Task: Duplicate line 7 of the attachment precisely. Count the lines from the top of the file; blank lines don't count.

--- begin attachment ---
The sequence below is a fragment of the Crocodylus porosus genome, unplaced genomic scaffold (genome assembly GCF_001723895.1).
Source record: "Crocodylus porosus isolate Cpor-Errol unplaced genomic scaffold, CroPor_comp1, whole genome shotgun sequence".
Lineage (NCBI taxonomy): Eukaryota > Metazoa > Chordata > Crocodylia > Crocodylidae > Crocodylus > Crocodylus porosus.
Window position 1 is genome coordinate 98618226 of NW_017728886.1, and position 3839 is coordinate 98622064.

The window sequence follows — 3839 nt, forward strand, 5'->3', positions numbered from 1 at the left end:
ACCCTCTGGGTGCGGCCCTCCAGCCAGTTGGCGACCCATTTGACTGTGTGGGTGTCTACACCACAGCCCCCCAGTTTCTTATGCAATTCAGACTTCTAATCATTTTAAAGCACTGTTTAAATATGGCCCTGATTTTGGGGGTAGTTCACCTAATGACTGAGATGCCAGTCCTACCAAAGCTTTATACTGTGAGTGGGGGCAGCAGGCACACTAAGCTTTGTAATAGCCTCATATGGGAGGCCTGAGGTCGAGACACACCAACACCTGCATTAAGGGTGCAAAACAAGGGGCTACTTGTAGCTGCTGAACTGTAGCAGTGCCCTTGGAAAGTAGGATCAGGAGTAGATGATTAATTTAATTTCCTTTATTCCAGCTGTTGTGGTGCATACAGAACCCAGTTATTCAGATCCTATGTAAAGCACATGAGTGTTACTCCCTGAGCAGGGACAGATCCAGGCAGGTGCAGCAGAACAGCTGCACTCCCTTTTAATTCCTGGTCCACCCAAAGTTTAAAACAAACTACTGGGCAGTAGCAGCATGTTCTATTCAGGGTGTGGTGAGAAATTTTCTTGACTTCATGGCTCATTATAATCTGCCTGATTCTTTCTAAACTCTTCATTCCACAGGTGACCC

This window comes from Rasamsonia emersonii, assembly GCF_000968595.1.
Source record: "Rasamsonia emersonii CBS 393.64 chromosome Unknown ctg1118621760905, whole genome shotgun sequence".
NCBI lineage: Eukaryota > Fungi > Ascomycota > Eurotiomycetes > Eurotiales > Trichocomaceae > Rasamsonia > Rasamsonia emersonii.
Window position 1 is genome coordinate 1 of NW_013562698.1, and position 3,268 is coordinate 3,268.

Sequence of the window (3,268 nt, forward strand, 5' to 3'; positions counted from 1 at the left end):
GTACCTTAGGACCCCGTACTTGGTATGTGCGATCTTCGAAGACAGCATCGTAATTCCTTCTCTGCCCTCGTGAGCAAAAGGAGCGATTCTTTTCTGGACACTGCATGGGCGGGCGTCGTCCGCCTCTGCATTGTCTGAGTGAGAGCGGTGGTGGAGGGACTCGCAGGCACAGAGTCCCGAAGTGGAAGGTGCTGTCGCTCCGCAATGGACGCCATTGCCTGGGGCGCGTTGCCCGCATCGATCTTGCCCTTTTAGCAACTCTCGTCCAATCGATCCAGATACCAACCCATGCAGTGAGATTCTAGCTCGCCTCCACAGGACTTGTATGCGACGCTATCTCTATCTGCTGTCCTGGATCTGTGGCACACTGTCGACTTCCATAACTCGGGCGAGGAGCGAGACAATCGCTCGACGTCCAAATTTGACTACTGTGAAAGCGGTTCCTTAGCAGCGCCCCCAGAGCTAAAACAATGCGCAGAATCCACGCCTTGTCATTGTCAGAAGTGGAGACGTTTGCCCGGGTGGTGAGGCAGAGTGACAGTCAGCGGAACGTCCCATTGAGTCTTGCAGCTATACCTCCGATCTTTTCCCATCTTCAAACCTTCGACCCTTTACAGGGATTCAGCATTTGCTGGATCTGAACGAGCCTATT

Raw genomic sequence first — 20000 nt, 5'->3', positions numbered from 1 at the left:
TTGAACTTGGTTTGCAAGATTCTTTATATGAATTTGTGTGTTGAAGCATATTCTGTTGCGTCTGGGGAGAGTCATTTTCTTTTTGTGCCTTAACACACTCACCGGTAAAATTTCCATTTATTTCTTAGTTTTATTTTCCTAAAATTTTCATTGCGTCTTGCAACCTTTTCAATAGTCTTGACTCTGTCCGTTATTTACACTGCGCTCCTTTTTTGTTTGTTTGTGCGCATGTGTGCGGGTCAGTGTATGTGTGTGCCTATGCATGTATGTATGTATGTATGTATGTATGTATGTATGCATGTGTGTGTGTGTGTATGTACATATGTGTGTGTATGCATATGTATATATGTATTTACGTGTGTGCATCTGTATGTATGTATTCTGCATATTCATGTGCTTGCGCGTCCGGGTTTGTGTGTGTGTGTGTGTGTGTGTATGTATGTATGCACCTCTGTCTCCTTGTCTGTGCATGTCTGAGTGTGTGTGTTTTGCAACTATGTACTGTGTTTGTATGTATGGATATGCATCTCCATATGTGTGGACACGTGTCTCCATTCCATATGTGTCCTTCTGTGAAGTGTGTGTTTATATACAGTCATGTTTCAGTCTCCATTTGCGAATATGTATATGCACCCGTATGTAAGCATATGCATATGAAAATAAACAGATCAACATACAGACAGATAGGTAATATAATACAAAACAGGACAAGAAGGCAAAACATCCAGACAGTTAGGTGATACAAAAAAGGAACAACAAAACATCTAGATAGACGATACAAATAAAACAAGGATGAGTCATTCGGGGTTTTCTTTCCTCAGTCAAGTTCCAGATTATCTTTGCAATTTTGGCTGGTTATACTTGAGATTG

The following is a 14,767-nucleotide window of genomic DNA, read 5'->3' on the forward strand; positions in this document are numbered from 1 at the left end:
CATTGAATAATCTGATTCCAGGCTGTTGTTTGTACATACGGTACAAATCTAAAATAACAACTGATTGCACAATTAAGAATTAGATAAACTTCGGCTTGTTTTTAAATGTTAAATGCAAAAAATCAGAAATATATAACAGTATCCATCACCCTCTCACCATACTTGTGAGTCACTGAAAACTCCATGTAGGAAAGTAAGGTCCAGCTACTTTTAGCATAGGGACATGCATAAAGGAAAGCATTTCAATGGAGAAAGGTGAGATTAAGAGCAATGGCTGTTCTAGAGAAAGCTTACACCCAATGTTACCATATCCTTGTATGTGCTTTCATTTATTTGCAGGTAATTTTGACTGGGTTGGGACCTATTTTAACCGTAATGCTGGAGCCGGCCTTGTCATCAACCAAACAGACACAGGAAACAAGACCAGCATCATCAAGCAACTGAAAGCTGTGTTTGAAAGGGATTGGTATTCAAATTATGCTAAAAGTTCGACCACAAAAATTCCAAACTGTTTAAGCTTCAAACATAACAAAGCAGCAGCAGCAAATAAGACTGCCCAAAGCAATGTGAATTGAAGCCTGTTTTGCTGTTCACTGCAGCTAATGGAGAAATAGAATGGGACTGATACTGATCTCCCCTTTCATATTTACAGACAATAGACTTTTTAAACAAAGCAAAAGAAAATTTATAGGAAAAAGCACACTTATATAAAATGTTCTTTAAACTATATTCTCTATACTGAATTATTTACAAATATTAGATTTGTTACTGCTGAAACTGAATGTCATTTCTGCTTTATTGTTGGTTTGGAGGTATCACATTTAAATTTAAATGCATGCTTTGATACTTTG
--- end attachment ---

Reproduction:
This window comes from Rasamsonia emersonii, assembly GCF_000968595.1.